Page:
How often is HazCom training required?

The HazCom program is a great way to improve workplace safety when there are dangerous chemicals being used. The system was originally developed to help ensure employees were given all the information they need about the dangers associated with working with or near chemicals, it has really evolved into more than that. Still, at its base, it is this type of knowledge that helps to ensure employees are able to take the necessary steps to stay safe. This all starts with providing employees with the proper training so they can recognize the various HazCom labels, safety data sheets, and other aspects of the system.

When Should Employees Get HazCom Training?

All employees should be given HazCom training as part of their initial onboarding process. This training will ensure they understand the basics of what HazCom is, how to read relevant signs, pictograms, labels, and other information. In addition, it should let them know which chemicals are used in a particular facility so they are well-aware of the dangers that are present. Finally, employees should be trained on how to react in the event that there is a chemical spill or other issue that requires immediate attention.

To make it even easier to provide HazCom training, many facilities will combine it with training on the Globally Harmonized System (GHS). These two programs have a lot in common, and are very complimentary, which makes training more effective.

How Often Should Employees Receive HazCom Training?

In addition to the initial training that employers need to provide to their employees upon hire, additional training should also be given. There is no requirement for annual updates to the training, so it is really up to the employer to determine when additional training is necessary. The one time when it does become a requirement is when a new chemical is introduced to the facility. When an employer starts using a new chemical, they will need to provide all employees with updated HazCom training to reflect this new situation.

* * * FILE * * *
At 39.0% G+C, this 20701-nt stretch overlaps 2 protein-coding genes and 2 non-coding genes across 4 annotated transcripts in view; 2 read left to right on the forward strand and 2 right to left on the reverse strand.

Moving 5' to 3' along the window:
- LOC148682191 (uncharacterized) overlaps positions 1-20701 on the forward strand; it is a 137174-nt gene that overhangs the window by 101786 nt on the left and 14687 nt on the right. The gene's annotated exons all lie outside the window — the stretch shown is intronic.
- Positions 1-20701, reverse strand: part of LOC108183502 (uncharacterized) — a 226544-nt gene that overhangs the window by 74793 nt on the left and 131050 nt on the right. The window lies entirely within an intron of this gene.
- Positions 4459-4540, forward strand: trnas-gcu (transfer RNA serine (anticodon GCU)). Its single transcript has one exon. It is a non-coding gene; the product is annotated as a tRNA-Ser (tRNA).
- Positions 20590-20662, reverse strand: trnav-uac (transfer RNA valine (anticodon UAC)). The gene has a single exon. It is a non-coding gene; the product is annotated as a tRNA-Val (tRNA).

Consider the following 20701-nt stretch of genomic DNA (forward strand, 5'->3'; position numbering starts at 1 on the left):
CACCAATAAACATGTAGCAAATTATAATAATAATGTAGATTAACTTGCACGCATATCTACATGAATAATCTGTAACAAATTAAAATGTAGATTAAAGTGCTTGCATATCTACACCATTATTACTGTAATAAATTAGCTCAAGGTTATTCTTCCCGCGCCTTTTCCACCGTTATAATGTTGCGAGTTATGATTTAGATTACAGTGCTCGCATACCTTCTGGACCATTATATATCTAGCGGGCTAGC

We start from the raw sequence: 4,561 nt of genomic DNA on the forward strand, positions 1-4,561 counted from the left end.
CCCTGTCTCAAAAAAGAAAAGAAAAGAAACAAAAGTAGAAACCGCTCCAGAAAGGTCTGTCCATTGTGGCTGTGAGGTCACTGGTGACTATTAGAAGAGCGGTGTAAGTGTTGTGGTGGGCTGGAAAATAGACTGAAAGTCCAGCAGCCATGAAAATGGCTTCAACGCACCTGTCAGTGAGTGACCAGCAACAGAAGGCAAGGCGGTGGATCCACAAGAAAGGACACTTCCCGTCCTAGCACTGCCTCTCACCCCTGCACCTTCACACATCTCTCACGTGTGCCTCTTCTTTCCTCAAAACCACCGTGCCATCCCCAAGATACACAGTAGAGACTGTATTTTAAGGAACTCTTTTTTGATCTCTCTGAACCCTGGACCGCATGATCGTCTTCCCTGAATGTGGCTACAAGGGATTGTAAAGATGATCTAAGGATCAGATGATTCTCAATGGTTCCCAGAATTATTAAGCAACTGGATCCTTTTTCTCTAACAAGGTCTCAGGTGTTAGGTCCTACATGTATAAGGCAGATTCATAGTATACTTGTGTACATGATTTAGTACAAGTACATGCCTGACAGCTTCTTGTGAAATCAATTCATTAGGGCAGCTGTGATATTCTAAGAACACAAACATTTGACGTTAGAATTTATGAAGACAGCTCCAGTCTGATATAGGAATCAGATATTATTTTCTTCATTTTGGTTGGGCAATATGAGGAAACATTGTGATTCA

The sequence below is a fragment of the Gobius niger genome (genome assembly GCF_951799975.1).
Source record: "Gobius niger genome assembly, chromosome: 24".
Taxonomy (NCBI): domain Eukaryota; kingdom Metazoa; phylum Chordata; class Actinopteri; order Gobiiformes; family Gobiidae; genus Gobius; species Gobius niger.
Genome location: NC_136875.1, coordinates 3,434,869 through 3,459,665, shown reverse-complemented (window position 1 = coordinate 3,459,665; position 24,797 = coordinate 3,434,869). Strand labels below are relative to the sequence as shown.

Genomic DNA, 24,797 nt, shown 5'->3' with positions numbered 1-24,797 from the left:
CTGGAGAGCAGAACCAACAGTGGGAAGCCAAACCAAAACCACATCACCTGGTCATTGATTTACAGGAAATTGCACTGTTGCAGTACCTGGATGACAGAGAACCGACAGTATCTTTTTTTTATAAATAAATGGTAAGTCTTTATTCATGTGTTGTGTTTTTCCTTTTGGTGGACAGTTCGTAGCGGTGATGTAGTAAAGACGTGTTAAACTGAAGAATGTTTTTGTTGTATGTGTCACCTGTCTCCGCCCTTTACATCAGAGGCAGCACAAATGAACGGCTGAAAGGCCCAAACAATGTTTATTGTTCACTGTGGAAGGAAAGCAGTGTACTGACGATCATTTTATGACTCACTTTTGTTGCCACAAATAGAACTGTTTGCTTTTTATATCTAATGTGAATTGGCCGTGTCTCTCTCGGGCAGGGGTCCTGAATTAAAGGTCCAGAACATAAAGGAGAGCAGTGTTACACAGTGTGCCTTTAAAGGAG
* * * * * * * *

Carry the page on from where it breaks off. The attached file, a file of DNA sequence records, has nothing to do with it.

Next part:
In most cases, this training will be simply a refresher course in addition to the new information about the new chemical. Letting employees know the details about the new chemical is what is most important with this type of extra training. This would include making sure they know what the pictograms associated with that chemical are, where it is to be used, what dangers are associated with it, and where the chemical’s safety data sheet is located.

 

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OSHA Safety Signs Guide
 
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